"The Dalnegorsk object," wrote Rylkin, "represents a plasma formation on the base of electromagnetical structure -- called 'plasmoid' -- whose trajectory passed over geological breaking and parallel to high-voltage electrotransmission line. It is supposed that this plasmoid absorbed selectively some chemical elements -- for example, the noble and rare metals.


The ORB in question happened to mention while I was reading the report of the height611 incident:

"I do that."

That was the first day I met it.

vlawde's thread: Found a story about recovered UFO debris .

If anyone is interested I post what I learn there.

Once again, apologies for intruding.



posted on Jan, 19 2018 @ 07:16 PM
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a reply to: aynock

There would have to be a different process than that, for sure...




posted on Jan, 19 2018 @ 08:16 PM
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originally posted by: aynock
a reply to: KellyPrettyBear



Unless we are don't know some very basic things about physics yet,
and that is pretty much certain.


well, we do know some basic things about physics, such as e=mc2. not sure how our ignorance of the nature of dark energy and dark matter calls this into question




We don't know what 95% of the Universe is even made of yet.



yes, i'm aware of that - in fact, i pointed that out to someone on this very site a while back



never said it did. I never referenced e=mc2.

We certainly know SOME things.

Maybe up to 5%.

Not bad, for such a young species as ours.



posted on Jan, 19 2018 @ 11:28 PM
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On a side note, this speculation is helping me write my sci-fi story- not anything y'all would ever run into as it will be self published, but my "more advanced specie" has become way more
Interesting with the DeLonge material and all these fascinating tidbits!!

My gratitude...


edit on 19-1-2018 by AboveBoard because: (no reason given)



posted on Jan, 20 2018 @ 12:17 AM
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a reply to: mirageman

Very clear re 1947....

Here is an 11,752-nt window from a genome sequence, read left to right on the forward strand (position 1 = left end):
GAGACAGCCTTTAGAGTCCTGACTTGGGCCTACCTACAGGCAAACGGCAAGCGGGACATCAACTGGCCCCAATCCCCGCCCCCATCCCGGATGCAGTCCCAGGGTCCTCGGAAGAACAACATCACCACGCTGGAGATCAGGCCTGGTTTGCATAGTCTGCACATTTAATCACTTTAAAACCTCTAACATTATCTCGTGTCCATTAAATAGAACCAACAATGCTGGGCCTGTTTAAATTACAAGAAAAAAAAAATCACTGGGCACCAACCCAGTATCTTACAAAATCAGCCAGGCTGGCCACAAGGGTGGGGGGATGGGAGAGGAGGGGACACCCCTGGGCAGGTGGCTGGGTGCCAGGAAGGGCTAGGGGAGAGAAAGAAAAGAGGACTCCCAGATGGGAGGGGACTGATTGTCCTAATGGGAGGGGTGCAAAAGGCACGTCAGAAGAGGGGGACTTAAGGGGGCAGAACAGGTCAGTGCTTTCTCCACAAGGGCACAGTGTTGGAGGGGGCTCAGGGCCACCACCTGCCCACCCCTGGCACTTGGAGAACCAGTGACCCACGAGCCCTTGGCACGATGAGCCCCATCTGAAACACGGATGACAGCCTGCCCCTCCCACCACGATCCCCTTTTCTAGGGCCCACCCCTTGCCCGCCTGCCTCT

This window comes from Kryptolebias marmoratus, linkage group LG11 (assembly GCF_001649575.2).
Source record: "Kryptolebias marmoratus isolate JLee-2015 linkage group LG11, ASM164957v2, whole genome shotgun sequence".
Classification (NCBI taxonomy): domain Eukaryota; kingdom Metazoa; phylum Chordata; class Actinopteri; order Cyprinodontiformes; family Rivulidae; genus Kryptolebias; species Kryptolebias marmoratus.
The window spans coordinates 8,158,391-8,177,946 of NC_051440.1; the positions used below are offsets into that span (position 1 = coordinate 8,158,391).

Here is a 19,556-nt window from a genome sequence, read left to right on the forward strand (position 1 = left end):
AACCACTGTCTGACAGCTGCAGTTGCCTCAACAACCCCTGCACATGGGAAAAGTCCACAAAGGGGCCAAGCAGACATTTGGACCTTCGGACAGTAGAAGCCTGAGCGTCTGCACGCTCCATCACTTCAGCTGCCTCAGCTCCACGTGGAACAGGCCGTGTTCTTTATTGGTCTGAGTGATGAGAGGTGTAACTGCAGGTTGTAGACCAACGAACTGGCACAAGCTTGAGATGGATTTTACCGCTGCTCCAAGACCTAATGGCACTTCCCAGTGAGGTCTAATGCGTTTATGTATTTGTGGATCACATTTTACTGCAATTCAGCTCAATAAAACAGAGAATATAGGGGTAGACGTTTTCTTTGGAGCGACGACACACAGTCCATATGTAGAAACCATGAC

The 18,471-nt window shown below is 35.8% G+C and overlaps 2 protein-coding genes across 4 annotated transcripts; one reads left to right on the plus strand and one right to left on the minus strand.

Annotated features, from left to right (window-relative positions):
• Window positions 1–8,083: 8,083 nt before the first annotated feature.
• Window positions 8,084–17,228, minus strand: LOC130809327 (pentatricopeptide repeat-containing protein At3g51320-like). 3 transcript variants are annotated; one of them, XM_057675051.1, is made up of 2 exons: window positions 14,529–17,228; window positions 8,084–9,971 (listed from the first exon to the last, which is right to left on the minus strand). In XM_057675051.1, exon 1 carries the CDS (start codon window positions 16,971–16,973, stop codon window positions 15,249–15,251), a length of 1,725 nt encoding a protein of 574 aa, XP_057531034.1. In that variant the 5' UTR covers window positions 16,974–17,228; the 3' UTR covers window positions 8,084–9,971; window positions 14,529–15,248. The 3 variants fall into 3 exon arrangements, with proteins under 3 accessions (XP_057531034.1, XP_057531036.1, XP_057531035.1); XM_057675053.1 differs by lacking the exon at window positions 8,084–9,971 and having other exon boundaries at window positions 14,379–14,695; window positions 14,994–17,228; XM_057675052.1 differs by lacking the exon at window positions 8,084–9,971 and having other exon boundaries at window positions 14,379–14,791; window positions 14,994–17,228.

posted on Jan, 20 2018 @ 03:38 AM
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a reply to: BASSPLYR

Something pricks my attention with the talk of exotic materials.

There's the Vallee interview where he seems to be suggesting these materials are potentially from off-world and manufactured to be isotopically identical to terrestrial materials. It's a challenging notion on several levels. Simulacra.

Nick Redfern's interviews with the secretive 'Collins Elite' also featured simulacra. They claimed Roswell was genuinely a crash and that the purported bodies were more like 'juggalos' as in biological material in humanoid shape. In their view, the agents behind this deception were demons.

There was also someone during the 70s who recounted an incident from his military career. He made the curious claim of having been led into a building with a small group and shown non-human bodies. They were then led outside and given pencils and paper to draw what they had seen.

There was a report in the UK MOD files of a man who said he saw a saucer above some part of England. He was visited by men claiming to be in the RAF (he believed they were) who interviewed him and led him to believe he had seen a real 'UFO' as in 'not one of ours.' It was investigated by Dr Dave Clarke in Fortean Times and deemed a truthful account.

We've got the Bigelow associates connected to the Skinwalker narrative who are also tied to the SRI guys...and Vallee. I don't believe the story.

It seems like somebody, somewhere (or elsewhere), wants people to believe an unbelievable narrative whilst holding back the evidence. They provide what looks superficially like proof and evidence, but what is it really? Where's the cui bono? What changes if the world suddenly believes that ET are here? To whom does the advantage go? Its roots are almost certainly in the West as the narrative is almost specifically located in Western Europe and the Americas. Fascinating stuff.



posted on Jan, 20 2018 @ 04:04 AM
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originally posted by: Kandinsky